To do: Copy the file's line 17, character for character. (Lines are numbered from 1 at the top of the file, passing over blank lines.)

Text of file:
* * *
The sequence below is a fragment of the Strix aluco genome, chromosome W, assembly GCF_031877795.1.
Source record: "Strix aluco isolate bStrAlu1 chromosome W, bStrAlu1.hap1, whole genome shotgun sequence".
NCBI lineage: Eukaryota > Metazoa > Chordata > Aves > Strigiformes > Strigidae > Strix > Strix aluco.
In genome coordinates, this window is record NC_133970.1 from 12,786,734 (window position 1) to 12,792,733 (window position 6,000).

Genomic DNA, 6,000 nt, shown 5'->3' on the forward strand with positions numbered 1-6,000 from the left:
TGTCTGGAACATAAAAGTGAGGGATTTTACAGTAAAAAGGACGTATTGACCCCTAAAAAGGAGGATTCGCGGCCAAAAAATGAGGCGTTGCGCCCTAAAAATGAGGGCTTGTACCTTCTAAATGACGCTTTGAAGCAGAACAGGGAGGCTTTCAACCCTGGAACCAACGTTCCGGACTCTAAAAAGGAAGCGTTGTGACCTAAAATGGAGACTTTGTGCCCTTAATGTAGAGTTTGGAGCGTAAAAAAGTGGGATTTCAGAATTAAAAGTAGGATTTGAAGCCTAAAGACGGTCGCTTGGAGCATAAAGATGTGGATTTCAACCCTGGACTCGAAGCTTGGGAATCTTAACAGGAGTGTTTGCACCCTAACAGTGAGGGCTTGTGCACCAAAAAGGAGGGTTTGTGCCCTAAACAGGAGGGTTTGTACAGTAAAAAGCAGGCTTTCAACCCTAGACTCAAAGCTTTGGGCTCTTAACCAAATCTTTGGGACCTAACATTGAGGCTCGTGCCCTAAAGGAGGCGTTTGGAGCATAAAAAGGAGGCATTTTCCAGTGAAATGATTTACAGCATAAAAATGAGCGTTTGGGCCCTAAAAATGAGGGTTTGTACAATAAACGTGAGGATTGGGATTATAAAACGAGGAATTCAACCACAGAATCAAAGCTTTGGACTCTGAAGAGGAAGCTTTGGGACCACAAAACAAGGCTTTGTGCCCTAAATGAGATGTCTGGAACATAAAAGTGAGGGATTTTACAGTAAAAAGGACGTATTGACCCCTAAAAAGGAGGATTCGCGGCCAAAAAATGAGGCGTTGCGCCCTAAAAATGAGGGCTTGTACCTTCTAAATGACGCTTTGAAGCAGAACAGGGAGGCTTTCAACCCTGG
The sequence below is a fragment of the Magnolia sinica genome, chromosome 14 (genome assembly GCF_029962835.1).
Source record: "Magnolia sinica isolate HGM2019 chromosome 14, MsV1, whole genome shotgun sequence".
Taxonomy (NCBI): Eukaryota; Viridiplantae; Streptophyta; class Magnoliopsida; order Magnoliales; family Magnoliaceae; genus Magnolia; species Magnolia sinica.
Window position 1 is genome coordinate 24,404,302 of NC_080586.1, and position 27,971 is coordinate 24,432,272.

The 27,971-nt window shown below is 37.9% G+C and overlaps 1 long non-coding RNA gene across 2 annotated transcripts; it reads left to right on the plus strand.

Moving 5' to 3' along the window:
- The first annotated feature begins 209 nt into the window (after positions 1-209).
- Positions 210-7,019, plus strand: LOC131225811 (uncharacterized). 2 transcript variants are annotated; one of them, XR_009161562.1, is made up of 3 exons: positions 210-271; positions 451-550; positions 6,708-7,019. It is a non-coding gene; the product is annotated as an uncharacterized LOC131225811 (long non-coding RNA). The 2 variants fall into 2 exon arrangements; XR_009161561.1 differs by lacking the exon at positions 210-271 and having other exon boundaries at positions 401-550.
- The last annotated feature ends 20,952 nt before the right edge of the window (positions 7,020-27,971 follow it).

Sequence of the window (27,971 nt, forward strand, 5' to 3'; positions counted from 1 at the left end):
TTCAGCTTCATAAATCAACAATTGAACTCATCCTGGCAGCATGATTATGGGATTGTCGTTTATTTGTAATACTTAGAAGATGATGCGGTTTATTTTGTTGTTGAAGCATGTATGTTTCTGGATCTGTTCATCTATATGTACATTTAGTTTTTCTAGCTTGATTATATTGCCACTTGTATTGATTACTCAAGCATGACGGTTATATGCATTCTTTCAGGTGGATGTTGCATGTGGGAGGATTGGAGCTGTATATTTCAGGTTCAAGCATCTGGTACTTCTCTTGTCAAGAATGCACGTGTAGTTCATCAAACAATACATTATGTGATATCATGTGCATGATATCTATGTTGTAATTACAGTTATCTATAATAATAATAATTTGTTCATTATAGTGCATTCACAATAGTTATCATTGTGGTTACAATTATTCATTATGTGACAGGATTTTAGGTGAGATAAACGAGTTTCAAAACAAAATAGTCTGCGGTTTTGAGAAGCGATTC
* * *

TTCAGCTTCATAAATCAACAATTGAACTCATCCTGGCAGCATGATTATGGGATTGTCGTTTATTTGTAATACTTAGAAGATGATGCGGTTTATTTTGTTGTTGAAGCATGTATGTTTCTGGATCTGTTCATCTATATGTACATTTAGTTTTTCTAGCTTGATTATATTGCCACTTGTATTGATTACTCAAGCATGACGGTTATATGCATTCTTTCAGGTGGATGTTGCATGTGGGAGGATTGGAGCTGTATATTTCAGGTTCAAGCATCTGGTACTTCTCTTGTCAAGAATGCACGTGTAGTTCATCAAACAATACATTATGTGATATCATGTGCATGATATCTATGTTGTAATTACAGTTATCTATAATAATAATAATTTGTTCATTATAGTGCATTCACAATAGTTATCATTGTGGTTACAATTATTCATTATGTGACAGGATTTTAGGTGAGATAAACGAGTTTCAAAACAAAATAGTCTGCGGTTTTGAGAAGCGATTC